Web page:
circumstances. For example, female adult rats are aggressive
toward intruder (i.e., unfamiliar) males and females, primarily
when they are pregnant or nursing, behaviors which fall off rapidly
as pups mature (Adams, 1992). In addition, maternal attack
behavior toward potential predators that threaten offspring has
been well-documented (Adams, 1992; Brain, Haug, & Parmigiani,
1992; Sandnabba, 1992). In summary, female physical aggression
appears to be confined to situations requiring defense, rather than
to the broader array of threats that is found in males.6
5 Female rhesus monkeys exposed to testosterone in utero show
intermediate levels of rough-and-tumble play (greater than normal females
and less than males), underscoring the organizational effect that
testosterone appears to play prenatally for physical aggression at least some
primates (Goy, 1966, 1978; Phoenix, 1974a, 1974b, 1974c; Phoenix, Goy,
& Resko, 1968). There is also some evidence that aggression in extremely
aggressive women is associated with testosterone (Benton, 1992).
6 When female attack behavior is documented in rats, primates, or human
females, it is much more likely to be female-female aggression than female-
to-male aggression (Burbank, 1987; Fry, 1992) (except when threats to
offspring are involved); this female-to-female aggression appears to be
directed primarily against outsiders, such as intruder females in the rat, and
females outside one’s immediate social
rimates and humans.
stress (Jezova et al., 1996); and, third, the effects of oxytocin are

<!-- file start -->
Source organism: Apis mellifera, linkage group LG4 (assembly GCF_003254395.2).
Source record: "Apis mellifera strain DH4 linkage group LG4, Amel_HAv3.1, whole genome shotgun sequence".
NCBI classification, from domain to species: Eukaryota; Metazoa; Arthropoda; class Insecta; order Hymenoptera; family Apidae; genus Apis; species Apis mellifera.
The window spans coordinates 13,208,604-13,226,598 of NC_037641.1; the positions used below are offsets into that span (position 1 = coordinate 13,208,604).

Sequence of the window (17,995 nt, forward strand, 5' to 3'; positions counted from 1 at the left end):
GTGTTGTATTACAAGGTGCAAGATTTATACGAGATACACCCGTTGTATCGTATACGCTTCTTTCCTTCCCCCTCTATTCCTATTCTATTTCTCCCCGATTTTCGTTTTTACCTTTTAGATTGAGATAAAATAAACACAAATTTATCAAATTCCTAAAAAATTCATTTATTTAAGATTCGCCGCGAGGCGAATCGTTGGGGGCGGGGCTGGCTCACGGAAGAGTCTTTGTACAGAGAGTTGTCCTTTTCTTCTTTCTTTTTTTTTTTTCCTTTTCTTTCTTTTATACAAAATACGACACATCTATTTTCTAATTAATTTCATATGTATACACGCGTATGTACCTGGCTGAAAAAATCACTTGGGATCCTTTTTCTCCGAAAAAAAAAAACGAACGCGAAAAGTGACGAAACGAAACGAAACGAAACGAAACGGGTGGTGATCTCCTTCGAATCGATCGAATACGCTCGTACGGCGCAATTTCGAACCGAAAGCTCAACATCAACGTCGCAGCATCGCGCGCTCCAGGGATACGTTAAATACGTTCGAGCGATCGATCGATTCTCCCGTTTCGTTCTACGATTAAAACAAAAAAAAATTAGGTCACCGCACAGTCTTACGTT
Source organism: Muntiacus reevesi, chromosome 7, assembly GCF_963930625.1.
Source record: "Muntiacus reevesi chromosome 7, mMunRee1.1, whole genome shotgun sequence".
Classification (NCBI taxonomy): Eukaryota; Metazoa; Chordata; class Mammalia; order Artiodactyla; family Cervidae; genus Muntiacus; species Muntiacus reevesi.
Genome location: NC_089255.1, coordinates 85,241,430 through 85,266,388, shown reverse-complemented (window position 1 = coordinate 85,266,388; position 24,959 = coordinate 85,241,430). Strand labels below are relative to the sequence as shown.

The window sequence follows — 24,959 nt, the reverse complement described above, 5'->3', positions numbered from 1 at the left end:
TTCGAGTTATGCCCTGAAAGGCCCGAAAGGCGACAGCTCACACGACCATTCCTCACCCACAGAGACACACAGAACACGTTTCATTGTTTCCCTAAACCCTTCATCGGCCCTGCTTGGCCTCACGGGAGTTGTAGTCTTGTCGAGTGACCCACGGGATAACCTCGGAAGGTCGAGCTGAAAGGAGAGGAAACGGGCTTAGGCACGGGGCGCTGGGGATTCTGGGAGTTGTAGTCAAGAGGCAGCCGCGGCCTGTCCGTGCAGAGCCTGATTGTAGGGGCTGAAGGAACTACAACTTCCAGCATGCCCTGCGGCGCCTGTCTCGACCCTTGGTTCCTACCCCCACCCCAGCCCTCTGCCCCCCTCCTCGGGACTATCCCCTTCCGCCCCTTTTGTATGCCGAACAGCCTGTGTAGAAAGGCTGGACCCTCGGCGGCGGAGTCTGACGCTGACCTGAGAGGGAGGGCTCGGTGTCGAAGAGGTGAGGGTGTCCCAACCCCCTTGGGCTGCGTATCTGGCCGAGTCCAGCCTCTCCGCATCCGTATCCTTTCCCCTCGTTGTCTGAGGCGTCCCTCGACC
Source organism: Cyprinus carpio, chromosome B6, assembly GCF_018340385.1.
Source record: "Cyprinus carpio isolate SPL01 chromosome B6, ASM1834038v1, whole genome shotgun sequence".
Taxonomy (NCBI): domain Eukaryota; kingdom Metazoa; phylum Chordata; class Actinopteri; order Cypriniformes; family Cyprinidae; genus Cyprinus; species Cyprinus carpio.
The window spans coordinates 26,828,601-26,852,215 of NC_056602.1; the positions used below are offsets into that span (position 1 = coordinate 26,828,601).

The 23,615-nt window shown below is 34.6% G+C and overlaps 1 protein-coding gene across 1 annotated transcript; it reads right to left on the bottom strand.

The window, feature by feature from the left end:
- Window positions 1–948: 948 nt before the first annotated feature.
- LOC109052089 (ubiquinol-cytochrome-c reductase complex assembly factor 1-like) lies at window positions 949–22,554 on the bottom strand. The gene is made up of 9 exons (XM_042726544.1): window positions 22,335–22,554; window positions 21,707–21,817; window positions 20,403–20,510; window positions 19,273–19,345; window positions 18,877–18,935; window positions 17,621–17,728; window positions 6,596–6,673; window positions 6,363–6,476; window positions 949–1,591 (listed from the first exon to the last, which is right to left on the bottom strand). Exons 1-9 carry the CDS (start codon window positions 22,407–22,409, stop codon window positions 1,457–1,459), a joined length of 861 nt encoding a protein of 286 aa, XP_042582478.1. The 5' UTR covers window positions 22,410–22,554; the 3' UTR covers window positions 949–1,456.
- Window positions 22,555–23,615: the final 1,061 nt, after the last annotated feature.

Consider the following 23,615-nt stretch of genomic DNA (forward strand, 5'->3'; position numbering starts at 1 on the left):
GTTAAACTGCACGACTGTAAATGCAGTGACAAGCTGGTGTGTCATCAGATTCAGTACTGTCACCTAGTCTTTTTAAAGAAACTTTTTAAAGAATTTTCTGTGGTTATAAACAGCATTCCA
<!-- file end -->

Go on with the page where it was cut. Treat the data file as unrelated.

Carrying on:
strongly modulated by estrogen (McCarthy, 1995).
The estrogen-enhanced anxiolytic properties of oxytocin (e.g.,
Windle, Shanks, Lightman, & Ingram, 1997) may explain the
consistent sex differences found in stress-related behavior among
rats. For example, in response to acute stress, female laboratory
rats show fewer behavioral indications of fear (e.g., freezing) than
males (e.g., Klein, Popke, & Grunberg, 1998), slower withdrawal
latencies to heat and mechanical stimuli, a longer tail-flick
response (Uvnas-Moberg, 1997), higher ambulation scores in
open-field tests, faster time to emerge from familiar into novel
territory, and a greater amount of exploration of novel territory
(Gray, 1971a, 1971b, as cited in Gray & Lalljee, 1974). The
exogenous administration of oxytocin in rats results in decreased
blood pressure (effects that last longer in females), decreased pain
sensitivity, and decreased corticosteroid levels, among other
findings also suggestive of a reduced stress response (Uvnas-
Moberg, 1997). Oxytocin is also known to promote maternal and
other forms of affiliative behavior which, McCarthy (1995) argues,
may be functional under stress, representing more adaptive
responses than extreme fear. Although McCarthy’s oxytocin-based
argument does not address flight behavior per se, its emphasis on